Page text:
Institutional grants are particularly suited to undergraduate colleges and universities, Asai says. The small size of most of these schools can make them more nimble than larger research universities and better able to quickly develop, test, and adopt new education techniques. Undergraduate-focused institutions already have an exceptional record of sending students to graduate school and medical school and careers in science and academia. “For many of these schools, undergraduate learning is the reason they exist,” Asai says. “Faculty are expected to interact in a meaningful way with students.”

Major Changes

The biggest change in the new 2012 competition is the requirement that applicants focus on a single educational goal that unites their proposed science education program. In the past, HHMI’s grants have allowed applicants to submit projects in four categories: student research, faculty development, curriculum and laboratory development, and outreach. Although schools were not expected to put forward a program in every category, Asai notes the modular design of the grant competition often led schools to “check the boxes” rather than encouraging them to think strategically about how these activities can help them reach an overarching science education objective.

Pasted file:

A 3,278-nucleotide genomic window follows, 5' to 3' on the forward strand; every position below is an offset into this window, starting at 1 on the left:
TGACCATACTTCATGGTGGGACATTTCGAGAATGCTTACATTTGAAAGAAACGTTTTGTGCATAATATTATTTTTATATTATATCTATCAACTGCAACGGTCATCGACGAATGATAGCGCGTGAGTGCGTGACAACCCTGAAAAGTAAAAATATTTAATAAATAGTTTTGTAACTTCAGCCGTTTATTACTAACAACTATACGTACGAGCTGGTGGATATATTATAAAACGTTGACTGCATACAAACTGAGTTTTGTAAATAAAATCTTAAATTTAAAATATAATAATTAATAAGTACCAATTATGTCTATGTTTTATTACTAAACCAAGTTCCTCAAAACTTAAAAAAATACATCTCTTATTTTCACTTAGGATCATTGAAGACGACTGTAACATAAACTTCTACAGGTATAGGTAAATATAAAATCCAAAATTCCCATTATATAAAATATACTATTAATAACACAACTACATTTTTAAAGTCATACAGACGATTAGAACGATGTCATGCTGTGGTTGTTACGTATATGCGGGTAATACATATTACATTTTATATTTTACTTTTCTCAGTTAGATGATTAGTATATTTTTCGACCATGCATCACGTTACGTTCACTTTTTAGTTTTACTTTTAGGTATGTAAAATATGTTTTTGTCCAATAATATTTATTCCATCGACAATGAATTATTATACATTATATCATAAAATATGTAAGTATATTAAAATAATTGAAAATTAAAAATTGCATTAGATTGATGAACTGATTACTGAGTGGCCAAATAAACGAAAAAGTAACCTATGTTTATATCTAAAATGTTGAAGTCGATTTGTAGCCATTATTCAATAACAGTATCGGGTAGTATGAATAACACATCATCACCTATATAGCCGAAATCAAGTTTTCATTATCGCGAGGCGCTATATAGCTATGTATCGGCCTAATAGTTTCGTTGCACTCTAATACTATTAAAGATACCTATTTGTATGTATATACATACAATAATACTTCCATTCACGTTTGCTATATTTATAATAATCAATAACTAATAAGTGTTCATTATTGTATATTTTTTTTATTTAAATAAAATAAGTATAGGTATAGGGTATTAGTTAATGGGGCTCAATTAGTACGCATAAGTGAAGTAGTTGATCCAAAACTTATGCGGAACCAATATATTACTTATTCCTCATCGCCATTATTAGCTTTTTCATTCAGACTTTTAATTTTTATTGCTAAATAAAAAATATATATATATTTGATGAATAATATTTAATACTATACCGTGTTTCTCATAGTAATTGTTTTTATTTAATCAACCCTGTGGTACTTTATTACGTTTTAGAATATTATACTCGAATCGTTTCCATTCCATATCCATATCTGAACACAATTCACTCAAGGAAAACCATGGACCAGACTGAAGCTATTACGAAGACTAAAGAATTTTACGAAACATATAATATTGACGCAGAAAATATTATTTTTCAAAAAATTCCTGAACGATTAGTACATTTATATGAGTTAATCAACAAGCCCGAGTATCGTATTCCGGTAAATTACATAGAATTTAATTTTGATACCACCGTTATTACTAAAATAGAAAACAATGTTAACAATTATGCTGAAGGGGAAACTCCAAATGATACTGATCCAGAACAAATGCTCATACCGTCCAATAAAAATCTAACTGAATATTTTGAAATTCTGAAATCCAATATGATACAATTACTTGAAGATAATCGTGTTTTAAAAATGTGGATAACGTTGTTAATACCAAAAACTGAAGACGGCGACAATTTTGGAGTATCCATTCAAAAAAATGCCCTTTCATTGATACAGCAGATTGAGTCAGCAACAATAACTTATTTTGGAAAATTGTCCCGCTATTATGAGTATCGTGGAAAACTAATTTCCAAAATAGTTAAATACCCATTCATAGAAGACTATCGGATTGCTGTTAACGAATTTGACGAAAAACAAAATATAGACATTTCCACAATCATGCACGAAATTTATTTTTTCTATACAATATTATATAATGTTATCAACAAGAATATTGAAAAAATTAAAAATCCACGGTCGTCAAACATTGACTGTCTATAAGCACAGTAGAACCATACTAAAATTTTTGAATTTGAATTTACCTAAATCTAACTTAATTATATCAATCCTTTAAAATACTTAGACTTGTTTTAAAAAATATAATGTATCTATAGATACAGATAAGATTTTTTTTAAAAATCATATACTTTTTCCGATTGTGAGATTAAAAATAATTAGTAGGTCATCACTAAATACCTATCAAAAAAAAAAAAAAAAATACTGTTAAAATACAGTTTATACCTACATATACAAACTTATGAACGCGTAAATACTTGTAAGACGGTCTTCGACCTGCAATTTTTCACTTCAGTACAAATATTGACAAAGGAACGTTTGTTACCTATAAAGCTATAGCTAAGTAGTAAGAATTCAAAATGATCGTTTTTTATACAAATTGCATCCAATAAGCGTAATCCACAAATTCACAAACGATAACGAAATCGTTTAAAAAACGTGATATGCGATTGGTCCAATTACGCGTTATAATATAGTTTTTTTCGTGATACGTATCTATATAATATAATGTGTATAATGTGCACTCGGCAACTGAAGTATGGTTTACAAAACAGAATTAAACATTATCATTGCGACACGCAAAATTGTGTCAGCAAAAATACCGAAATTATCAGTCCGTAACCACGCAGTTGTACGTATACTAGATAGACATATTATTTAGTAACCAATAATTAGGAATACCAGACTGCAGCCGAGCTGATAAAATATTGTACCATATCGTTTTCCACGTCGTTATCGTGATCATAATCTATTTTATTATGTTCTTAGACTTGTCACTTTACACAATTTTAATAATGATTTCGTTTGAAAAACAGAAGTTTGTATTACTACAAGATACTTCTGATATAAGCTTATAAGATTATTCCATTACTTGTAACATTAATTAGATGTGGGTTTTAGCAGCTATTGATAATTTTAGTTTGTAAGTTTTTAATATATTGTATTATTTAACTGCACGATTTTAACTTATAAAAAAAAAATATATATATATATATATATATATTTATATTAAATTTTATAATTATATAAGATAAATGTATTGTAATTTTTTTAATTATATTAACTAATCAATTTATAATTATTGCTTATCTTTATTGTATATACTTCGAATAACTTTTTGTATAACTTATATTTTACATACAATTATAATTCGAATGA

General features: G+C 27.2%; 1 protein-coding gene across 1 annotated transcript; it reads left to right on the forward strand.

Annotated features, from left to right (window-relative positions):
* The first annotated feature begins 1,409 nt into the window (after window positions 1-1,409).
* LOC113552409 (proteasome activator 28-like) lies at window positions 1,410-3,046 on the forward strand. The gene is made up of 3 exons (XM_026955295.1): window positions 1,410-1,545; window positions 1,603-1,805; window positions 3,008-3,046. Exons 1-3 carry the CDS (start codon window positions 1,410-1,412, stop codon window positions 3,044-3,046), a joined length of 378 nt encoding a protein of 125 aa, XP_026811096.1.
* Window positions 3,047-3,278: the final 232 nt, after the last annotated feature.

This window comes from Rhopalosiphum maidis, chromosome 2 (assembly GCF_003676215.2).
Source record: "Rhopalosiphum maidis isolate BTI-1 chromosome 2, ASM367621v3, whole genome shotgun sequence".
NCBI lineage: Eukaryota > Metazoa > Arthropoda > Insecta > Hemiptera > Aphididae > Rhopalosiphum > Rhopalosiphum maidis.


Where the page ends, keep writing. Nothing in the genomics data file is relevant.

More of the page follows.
Under the new guidelines, the grant proposal must support the institution’s larger science education goal. Asai hopes that this new, focused design will make it easier for grantees to measure and understand which components of a program are successful. “We want to get away from just counting the numbers of students who do research. We want to find out what you are doing that is making undergraduates better prepared to be successful as future scientists, teachers, or members of a scientifically literate public,” he says. “It is a harder question, but it is an important question.”

Schools can also work together to create joint proposals that build on shared resources. Asai notes that the collaborative option may be particularly attractive to this group of schools because some may have only a handful of faculty members in any one science department or research area. Through collaboration, schools may be able to move into the rapidly expanding range of interdisciplinary research activities and provide their students with access to a broader array of topics.

“It won’t work for every school, but it is worth considering for schools that are near each other and have complementary strengths,” Asai says.

HHMI wants to ensure that schools that have received consistent support from the Institute for the past two decades demonstrate a commitment to their science education programs. “If a program is effective and has become a critical part of your school, then at some point there has to be a handoff of responsibility,” Asai explains.

Schools that have had four previous grants will be required to come up with funding for four percent of the grant. Those with five grants will need to fund eight percent, and those with six will need to fund 12 percent. Many schools are already doing this, but had not been asked to demonstrate and document their commitment.

Substack subscription form sign up
The material in this press release comes from the originating research organization. Content may be edited for style and length. Want more? Sign up for our daily email.